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Associated Press

Furthermore …

Common Core atop summer study list …

Common Core State Standards are on tap to be the most contentious of topics on the General Assembly’s interim study agenda. Whether Indiana should proceed with its participation in a national school standards movement is likely to draw scrutiny not only within the state but also from reformers elsewhere.

As approved by the Legislative Council this week, the study committee charged with examining Common Core differs from other interim panels.

Instead of allowing the Legislative Council chairman and vice chairman to appoint the committee leaders, they were designated by resolution.

The heads of the Senate Education and Career Development Committee and the House Education Committee will serve as co-chairs.

The structure automatically sets up an interesting dynamic: State Sen. Dennis Kruse, R-Auburn, supported the Common Core “pause”; Rep. Robert Behning, R-Indianapolis, was adamantly opposed.

The legislation requires a comparison of the current academic standards to the Common Core and also directs the committee to seek opinions from teachers in Indiana, national testing experts and the office of state Superintendent of Public Instruction Glenda Ritz.

The committee also is charged with evaluating the cost to the state of implementing the online tests aligned to Common Core standards, a discussion certain to touch on the ISTEP+ testing debacle, which will also be the subject of its own Legislative Council hearing.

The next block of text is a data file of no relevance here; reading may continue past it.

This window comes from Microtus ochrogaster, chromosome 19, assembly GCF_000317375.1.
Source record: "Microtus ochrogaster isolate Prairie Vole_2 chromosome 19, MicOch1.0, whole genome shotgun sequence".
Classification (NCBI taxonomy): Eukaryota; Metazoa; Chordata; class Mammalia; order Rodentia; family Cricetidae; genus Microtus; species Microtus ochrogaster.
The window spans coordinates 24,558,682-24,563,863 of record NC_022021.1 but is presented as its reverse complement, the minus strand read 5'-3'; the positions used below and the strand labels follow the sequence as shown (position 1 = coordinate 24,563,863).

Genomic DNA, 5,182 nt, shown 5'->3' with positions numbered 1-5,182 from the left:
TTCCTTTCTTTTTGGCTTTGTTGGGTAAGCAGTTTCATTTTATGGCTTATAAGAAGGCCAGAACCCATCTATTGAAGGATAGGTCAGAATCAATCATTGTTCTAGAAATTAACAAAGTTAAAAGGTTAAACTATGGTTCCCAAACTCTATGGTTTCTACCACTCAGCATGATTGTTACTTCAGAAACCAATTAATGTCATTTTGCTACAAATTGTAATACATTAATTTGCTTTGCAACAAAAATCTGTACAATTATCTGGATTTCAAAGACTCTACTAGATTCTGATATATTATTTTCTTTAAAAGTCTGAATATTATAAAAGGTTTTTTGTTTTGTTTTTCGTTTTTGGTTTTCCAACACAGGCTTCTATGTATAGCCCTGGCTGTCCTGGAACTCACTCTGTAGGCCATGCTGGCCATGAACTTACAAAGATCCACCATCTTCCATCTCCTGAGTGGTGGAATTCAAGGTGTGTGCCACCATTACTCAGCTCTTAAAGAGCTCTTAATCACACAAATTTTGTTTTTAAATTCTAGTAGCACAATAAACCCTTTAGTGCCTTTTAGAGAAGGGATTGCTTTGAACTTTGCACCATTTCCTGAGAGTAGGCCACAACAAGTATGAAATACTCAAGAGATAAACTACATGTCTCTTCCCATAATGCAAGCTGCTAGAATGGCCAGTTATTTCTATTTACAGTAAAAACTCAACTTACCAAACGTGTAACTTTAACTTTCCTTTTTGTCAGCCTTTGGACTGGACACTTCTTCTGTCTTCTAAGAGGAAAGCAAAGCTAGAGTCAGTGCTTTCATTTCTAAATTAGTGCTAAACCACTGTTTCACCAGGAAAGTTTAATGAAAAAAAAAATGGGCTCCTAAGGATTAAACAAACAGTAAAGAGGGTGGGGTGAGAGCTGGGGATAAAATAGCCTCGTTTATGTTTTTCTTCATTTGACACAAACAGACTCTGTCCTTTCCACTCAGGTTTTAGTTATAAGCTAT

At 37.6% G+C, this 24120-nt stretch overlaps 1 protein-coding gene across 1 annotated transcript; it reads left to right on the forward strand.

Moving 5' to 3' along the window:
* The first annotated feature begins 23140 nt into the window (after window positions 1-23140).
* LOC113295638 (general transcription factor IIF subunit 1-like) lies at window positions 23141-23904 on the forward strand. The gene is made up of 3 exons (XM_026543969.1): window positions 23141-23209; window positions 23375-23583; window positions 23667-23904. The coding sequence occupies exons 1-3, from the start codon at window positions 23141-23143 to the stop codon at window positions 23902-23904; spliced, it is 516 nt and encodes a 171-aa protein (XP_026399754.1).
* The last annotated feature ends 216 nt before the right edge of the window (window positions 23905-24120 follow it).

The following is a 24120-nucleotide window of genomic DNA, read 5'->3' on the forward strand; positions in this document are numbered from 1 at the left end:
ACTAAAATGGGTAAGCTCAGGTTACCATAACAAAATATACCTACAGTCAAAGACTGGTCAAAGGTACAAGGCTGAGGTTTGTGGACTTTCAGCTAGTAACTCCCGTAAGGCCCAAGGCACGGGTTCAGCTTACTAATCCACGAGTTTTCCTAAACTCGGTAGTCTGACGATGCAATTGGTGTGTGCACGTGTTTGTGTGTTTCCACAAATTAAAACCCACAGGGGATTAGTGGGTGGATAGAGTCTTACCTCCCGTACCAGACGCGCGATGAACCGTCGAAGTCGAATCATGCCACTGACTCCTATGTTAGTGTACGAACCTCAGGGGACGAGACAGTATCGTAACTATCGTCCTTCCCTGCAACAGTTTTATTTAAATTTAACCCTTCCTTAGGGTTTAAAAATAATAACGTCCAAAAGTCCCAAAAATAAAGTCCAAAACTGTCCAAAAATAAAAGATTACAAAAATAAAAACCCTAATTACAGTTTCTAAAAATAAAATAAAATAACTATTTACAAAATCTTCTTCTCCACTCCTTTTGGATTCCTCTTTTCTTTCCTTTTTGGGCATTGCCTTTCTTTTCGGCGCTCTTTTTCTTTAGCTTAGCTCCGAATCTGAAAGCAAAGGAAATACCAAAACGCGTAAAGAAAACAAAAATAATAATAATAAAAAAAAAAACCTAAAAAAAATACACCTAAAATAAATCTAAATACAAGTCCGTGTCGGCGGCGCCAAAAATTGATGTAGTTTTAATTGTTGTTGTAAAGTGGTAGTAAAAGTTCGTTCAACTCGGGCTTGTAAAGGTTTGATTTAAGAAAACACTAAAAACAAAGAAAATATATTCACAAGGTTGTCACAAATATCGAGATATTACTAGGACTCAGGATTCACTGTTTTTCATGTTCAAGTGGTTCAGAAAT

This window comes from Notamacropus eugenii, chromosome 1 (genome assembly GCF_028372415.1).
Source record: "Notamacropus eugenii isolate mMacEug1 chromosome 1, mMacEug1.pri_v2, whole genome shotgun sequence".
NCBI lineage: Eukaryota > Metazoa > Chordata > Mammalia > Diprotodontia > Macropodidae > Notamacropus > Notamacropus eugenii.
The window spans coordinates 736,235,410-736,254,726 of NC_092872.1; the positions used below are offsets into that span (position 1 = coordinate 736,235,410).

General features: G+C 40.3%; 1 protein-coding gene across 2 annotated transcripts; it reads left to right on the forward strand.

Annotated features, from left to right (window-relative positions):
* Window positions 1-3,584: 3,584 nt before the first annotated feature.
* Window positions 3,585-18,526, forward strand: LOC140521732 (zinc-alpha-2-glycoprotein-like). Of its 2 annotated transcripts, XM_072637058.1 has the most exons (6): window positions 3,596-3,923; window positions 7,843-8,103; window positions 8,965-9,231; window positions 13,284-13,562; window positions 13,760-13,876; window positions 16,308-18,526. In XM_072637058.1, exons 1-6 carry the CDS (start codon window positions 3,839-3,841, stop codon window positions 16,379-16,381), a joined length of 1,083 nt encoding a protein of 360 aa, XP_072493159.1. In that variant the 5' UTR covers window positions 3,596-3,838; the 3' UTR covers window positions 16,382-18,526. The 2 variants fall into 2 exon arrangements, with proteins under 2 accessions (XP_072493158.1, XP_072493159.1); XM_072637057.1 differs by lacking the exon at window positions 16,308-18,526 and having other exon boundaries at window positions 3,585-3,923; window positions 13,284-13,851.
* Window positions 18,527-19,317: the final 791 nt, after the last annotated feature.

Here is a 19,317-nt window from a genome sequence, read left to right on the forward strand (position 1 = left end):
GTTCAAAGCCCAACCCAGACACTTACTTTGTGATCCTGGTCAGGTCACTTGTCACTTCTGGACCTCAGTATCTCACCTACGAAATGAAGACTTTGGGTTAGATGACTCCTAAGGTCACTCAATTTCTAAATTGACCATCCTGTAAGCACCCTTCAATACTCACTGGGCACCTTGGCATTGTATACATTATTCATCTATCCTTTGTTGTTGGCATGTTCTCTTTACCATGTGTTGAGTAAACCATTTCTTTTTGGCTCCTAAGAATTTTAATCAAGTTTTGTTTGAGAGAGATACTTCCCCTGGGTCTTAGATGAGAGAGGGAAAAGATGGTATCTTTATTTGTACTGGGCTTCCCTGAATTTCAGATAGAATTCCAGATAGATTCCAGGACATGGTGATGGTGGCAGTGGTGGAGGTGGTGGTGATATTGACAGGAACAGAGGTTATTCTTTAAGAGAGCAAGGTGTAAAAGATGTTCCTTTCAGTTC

… as is overturning Pence tax-bill veto

Another order of business by the Legislative Council Thursday was to schedule an unprecedented one-day session next month.

The General Assembly will convene June 12 to consider overriding Gov. Mike Pence’s veto of a tax bill that applied only to Jackson and Pulaski counties. Both counties had imposed a local income tax in 1998 but forgotten the law set a time limit requiring them to reduce the tax rate. Pulaski residents have been overcharged by 0.3 percent for seven years, and Jackson County residents by 0.1 percent since 2011.

Pence vetoed the bill, which would have retroactively legalized the higher rates. House Speaker Brian Bosma said it would be an “administrative nightmare” for the Indiana Department of Revenue to issue refunds. Senate President Pro Tem David Long said Pulaski County has been overcharging for so long that the statute of limitations now bars refunds for the first four years.

A simple majority is all that is required to override the governor’s veto. The tax bill was opposed by only one legislator, Sen. Jim Banks, R-Columbia City.

A 1995 law gave the House and Senate leaders authority to call lawmakers back for a day to override vetoes or fix technical errors, but it’s never been done.

Plenty of good speedway seats still available

One of the biggest secrets in professional sports is the precise number of seats at the Indianapolis Motor Speedway. The legendary racetrack’s owners won’t say, but the number this year is … fewer than last year.

The Indianapolis Star reported this month that thousands of grandstand seats overlooking Turn 3 have been removed, along with several rows on the front straightaway. The Star assigned a reporter in 2004 to count the seats, arriving at the number 257,325. With alterations this year, the number is expected to be 235,000.

The crowds aren’t expected to be reduced, however.

A new party area in the third-turn area, commonly known as the Snake Pit, is expected to draw an additional 10,000 race fans. Between ticketed fans and the 5,000 people working at the track, the Star estimates attendance on Sunday will be 250,000.

A few thousand seats aside, when Jim Nabors sings and Mari Hulman George instructs the drivers to start their engines, it will once again be the greatest spectacle in racing.

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